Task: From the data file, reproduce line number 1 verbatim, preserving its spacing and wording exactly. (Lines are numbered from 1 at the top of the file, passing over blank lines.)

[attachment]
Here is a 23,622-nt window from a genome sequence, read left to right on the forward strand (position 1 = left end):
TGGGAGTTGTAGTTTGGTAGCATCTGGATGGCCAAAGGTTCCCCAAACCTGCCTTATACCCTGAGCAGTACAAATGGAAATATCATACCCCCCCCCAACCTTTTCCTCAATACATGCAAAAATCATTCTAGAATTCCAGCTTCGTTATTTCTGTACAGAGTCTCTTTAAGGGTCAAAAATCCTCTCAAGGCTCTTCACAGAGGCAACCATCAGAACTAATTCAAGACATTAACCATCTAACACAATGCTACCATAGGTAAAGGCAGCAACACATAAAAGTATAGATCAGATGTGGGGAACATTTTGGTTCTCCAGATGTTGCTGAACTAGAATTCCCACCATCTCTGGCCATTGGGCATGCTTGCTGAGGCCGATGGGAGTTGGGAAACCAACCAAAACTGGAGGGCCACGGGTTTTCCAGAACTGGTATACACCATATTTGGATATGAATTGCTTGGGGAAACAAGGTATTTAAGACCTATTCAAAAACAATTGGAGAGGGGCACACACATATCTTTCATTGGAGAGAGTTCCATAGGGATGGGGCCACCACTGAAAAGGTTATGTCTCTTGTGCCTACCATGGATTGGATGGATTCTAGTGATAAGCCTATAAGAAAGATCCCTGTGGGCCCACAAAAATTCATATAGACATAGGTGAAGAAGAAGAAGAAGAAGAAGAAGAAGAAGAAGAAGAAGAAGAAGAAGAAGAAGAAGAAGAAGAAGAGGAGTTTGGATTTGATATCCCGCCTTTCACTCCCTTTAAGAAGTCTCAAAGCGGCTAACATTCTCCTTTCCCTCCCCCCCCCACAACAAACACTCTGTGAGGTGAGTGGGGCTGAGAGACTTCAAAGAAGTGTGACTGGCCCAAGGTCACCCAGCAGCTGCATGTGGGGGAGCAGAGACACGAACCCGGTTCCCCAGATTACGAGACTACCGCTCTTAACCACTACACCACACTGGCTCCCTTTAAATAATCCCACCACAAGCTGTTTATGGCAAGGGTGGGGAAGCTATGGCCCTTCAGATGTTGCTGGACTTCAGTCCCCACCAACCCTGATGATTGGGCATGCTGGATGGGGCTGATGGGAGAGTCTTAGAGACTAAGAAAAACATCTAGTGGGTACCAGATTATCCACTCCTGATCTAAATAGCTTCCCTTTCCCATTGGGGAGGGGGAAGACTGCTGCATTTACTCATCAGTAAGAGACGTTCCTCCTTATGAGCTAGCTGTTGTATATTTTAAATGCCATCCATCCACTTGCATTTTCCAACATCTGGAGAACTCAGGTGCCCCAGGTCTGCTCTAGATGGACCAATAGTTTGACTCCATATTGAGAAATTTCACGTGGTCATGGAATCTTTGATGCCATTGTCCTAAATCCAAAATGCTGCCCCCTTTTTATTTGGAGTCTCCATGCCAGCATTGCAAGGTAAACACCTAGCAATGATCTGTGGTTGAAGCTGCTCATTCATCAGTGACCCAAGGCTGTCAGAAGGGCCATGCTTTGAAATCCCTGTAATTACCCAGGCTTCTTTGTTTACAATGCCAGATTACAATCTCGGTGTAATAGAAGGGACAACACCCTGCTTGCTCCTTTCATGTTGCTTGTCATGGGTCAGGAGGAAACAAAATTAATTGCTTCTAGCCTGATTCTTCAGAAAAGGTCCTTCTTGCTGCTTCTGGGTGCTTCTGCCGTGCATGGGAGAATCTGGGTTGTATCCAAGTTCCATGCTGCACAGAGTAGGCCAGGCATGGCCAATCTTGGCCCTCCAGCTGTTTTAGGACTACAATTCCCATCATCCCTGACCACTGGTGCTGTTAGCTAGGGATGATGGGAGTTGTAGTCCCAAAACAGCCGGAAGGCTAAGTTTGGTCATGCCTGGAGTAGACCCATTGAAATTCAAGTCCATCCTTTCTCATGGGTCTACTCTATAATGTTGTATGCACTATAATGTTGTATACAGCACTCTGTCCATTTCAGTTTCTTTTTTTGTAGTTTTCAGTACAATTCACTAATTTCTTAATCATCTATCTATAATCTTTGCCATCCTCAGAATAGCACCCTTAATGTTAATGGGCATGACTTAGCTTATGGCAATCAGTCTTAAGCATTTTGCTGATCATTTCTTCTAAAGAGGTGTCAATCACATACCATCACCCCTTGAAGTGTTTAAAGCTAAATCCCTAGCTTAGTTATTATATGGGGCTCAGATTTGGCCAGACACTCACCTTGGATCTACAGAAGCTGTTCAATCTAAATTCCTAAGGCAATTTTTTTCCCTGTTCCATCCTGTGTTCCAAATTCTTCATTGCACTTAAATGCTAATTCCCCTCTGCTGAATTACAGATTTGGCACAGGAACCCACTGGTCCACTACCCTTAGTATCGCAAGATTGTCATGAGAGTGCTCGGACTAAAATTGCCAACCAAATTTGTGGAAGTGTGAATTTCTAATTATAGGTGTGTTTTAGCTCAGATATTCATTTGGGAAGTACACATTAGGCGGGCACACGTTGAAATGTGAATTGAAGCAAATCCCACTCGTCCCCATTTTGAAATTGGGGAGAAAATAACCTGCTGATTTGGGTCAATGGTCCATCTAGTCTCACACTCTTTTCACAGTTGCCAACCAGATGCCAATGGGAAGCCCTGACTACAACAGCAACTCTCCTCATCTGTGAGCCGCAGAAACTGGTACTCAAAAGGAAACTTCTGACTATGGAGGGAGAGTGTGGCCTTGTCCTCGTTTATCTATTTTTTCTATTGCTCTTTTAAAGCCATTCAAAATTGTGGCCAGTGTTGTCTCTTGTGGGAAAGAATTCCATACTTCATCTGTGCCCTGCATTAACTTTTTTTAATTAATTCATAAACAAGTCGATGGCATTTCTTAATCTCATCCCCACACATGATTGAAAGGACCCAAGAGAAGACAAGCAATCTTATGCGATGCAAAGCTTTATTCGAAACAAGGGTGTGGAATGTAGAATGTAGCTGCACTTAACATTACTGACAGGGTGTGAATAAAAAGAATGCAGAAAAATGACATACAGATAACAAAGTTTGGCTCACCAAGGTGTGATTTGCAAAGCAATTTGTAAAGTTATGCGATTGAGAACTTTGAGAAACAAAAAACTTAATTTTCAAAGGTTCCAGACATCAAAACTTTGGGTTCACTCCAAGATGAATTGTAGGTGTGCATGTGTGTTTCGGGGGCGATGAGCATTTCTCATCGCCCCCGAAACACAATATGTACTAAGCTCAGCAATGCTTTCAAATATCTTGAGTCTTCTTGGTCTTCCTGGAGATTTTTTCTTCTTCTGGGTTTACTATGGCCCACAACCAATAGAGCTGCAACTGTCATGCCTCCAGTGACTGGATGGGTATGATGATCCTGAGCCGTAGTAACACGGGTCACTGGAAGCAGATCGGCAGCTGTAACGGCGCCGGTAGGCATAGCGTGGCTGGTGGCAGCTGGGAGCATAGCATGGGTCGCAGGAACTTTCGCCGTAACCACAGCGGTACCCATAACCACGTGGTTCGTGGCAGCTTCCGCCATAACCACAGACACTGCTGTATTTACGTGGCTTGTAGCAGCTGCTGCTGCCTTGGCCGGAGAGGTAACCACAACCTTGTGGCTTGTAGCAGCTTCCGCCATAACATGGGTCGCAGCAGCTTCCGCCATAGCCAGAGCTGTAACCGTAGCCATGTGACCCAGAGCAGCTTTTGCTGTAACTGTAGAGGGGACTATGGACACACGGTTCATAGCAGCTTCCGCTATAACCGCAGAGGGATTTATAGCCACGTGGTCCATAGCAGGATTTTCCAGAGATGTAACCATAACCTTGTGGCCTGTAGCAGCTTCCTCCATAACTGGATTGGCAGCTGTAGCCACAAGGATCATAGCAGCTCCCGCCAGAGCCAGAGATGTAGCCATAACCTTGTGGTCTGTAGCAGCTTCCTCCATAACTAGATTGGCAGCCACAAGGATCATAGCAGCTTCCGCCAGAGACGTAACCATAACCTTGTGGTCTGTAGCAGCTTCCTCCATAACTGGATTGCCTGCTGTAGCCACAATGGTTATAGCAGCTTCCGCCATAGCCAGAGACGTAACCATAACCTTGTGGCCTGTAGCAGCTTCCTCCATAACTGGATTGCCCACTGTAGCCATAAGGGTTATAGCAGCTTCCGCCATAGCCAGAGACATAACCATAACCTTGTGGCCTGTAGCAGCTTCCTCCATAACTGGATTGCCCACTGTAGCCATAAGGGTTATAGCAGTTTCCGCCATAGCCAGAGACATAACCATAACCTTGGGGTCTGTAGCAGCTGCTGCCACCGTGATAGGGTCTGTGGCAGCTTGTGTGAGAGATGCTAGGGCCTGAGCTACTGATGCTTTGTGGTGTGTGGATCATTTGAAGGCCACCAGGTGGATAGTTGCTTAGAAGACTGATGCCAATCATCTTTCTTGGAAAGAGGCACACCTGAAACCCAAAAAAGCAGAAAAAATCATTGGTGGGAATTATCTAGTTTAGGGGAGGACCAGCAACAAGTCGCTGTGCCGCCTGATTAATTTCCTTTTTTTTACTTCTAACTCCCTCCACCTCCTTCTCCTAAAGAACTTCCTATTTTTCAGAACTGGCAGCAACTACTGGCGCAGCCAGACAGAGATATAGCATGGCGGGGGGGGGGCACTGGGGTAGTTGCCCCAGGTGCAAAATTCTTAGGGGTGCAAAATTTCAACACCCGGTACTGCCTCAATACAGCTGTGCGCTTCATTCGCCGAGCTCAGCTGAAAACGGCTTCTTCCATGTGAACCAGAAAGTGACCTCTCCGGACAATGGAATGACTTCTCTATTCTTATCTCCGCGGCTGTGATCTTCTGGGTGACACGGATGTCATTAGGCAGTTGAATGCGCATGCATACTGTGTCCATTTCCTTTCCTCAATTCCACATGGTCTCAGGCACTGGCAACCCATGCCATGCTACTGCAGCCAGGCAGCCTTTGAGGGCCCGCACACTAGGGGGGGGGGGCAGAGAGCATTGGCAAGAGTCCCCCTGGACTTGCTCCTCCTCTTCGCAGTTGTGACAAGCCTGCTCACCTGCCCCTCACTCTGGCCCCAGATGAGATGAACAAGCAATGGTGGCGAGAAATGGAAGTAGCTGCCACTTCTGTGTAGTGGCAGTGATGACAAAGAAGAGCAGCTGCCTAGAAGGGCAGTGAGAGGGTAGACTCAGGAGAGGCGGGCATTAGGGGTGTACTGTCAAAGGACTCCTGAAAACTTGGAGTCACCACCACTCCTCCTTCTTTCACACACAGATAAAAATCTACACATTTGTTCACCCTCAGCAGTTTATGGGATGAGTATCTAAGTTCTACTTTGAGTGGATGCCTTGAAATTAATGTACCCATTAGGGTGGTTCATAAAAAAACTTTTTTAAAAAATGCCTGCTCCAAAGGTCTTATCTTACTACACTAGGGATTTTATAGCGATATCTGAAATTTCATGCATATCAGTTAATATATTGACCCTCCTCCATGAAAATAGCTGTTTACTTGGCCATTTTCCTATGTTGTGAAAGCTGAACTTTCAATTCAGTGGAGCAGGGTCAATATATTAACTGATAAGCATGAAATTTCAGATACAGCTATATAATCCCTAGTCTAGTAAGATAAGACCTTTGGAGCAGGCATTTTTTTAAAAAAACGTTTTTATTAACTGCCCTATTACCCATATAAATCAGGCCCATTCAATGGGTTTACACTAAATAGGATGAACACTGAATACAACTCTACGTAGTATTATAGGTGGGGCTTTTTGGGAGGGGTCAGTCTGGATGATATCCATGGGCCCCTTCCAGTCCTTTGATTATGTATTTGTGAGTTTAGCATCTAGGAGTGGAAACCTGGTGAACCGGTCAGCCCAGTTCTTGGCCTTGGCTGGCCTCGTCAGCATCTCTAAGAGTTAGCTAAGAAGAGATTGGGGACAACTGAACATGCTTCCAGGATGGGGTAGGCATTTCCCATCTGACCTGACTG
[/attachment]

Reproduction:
Here is a 23,622-nt window from a genome sequence, read left to right on the forward strand (position 1 = left end):